If you think South Africa’s sky-high petrol prices are merely adjustments to the international crude oil market, you’d only be half right. They’re actually globally high because government is milking it in fuel taxes, an easy target along with sin taxes on tobacco and alcohol and most recently, a unique VAT increase. The latest fuel hikes put SA fuel at the highest it’s ever been, on average 2,8% per litre higher this year than the previous high in 2013. Don’t just think you’re paying, on rough, conservative average about R100 per tank more. It’s going to hit the economy so badly that the Reserve Bank is unlikely to make any further interest rate cuts, while the price of goods and services increases with no relief in sight. No prizes for guessing why the government needs so much money – the previous lot stole and/or squandered billions which are now needed to bail out dysfunctional and gutted State-Owned-Enterprises – not to mention helping create jobs and widen (restore in many cases), State services. The true cost of corruption and dysfunctional government is analogous to carrying a huge bond – you end up paying through your back teeth for a very long time.

Ah how we wish it was 2009 again

The line graph below shows the monthly price of 95 Octane fuel for at the Reef as well as coastal prices. Now readers might be wondering why those staying at the coast are paying less for fuel than those staying inland. Well most of SA’s crude oil and petroleum refining capacity is at the coast, close to where crude oil is delivered. Think the massive refining capacity in Durban, which is also the port where most of SA’s crude oil is delivered too.

Now to get the refined fuel to the reef (or inland areas) it is piped up to storage facilities and depots from where fuel trucks then deliver it to fueling stations. This all costs money. Thus the difference between the coastal price and the reef price is due to increased transportation costs in getting the fuel to consumers.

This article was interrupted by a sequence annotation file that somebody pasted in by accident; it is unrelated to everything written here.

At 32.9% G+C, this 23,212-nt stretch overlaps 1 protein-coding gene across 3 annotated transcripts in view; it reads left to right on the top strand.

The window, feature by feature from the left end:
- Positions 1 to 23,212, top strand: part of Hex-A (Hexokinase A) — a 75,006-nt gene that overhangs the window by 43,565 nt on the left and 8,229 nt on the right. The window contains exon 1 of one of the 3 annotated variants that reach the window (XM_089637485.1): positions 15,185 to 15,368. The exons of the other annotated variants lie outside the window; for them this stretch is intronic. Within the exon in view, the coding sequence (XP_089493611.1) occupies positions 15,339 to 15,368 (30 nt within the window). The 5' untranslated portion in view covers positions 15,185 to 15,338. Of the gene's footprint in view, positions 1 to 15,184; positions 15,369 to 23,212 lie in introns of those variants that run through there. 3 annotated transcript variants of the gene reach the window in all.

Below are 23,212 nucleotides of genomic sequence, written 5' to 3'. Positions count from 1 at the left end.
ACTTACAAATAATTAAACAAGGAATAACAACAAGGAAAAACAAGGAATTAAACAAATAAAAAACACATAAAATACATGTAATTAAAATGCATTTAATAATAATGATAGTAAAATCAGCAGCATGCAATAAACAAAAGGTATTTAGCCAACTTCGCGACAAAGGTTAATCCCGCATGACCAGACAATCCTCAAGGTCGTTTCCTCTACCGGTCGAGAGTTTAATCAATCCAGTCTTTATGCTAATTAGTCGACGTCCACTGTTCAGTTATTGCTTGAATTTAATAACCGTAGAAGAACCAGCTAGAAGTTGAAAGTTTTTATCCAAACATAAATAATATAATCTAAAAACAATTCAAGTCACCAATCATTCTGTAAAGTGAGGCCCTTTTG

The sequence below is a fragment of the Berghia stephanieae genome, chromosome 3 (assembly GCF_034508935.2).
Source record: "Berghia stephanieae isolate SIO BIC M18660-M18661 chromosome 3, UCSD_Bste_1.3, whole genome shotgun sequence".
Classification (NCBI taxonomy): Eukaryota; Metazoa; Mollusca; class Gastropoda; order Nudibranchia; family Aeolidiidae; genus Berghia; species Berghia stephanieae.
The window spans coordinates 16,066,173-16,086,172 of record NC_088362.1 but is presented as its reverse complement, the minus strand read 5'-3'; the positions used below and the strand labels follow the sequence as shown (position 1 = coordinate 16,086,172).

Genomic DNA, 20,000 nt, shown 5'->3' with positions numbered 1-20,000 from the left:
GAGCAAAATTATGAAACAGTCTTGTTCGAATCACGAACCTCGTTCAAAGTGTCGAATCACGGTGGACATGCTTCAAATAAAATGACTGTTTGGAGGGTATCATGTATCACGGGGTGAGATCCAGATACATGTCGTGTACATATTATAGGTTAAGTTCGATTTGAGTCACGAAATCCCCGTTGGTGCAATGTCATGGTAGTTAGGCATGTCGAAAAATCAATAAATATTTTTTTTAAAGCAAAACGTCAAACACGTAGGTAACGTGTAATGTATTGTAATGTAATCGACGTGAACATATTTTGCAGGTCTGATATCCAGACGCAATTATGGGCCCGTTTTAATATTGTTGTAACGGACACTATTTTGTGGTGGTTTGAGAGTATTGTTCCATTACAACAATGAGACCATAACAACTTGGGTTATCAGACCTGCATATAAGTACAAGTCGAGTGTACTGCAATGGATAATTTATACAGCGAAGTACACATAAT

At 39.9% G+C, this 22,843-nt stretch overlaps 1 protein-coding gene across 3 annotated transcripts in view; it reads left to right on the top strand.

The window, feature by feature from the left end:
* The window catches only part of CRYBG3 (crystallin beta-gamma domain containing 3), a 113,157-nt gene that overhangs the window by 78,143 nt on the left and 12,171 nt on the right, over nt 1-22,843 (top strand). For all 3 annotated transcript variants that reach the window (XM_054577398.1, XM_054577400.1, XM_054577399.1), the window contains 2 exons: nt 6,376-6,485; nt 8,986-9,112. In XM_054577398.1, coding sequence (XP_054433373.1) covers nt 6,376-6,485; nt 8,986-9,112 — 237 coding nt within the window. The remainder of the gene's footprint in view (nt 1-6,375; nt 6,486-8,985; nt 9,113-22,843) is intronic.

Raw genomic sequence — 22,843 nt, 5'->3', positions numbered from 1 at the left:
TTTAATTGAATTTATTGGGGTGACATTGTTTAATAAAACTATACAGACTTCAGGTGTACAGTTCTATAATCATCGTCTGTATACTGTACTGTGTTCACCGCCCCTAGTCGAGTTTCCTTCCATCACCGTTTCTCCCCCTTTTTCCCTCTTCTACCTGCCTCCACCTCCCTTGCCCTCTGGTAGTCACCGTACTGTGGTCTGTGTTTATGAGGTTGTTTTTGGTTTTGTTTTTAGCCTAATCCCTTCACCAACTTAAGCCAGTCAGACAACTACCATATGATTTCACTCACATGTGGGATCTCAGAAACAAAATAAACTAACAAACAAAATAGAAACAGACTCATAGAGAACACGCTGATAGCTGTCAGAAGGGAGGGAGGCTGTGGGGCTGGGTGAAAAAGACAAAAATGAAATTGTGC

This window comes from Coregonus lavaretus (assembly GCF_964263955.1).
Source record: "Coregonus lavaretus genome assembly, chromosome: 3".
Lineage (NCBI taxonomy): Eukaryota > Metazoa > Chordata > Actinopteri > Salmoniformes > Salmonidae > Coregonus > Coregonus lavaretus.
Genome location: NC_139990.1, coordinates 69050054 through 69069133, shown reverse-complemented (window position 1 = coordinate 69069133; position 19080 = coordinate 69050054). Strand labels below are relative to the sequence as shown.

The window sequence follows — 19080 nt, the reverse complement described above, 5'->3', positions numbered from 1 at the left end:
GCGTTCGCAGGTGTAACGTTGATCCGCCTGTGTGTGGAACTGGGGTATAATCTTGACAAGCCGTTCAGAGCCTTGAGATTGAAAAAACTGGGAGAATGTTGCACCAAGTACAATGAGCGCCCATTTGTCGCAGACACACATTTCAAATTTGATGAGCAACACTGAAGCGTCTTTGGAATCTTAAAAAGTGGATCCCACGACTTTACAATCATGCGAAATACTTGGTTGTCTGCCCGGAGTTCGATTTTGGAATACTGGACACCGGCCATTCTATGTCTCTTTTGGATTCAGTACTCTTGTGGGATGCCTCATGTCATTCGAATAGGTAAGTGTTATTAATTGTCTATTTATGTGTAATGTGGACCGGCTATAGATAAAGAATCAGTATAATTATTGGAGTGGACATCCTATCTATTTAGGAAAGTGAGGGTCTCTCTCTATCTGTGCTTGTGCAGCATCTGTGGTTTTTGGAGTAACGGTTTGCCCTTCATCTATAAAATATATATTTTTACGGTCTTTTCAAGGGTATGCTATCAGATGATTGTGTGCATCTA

As the line graph above shows South Africans sure had a good time of it towards the end of 2008 and most of 2009. This was due to the financial crisis that hit the US and spread across the world like a wild fire, causing oil prices to plummet and the result was massively reduced fuel prices in South Africa. While all of this was happening the South African government has kept increasing taxes on fuel, as a easy way to get more into state coffers to fund governments spending.

But due to governments mismanagement of funds and corruption and wasteful expenditure, the state spending bill keeps increasing and the only way yo fund this is to keep raising taxes, and this is what were are seeing currently. Eventually just milking the fuel taxes (and the “sin taxes” such as taxes on tobacco and cigarettes and alcohol) wasn’t enough. Government had to increase VAT from 14% to 15% to to try and boost their state coffers. All of this while failing state owned entities (SOE) receive billions in bail outs (Think SAA).

The point we are trying to make with the above is that South African fuel prices would have been substantially lower if there was less corruption and more efficient spending by the state, which in turn would have meant more money in consumer pockets to spend, greater spending leading to greater economic growth (and funny enough this is what the state needs to increase their tax base and tax revenues).

According to well respected economist Mike Schussler, South Africans are some of the highest taxed individuals in the world. See this relatively old , yet relevant article for more: Click Here for article

The bar chart below shows the average price paid per litre of fuel per year in South Africa from 2008.

The bar chart above clearly shows that in 2018, we are paying record prices for 95 Octane fuel for both coastal regions and at the reef. The previous record prices paid for a litre of fuel in a year was in 2013 when the average price per litre was sitting at R13.96 a litre at the reef, while the current average price paid per litre of 95 Octane fuel at the reef in 2018 is sitting at R14.35 a litre.

It doesn’t just beat the old record, it smashes it. On average we are paying 2.8% more per litre of fuel in 2018 than what we did in 2013, which was the last time we saw record high fuel prices. Bad for consumer spending, bad for inflation, bad for interest rates in South Africa and just plain bad for South Africa’s economy and its growth (or lack thereof).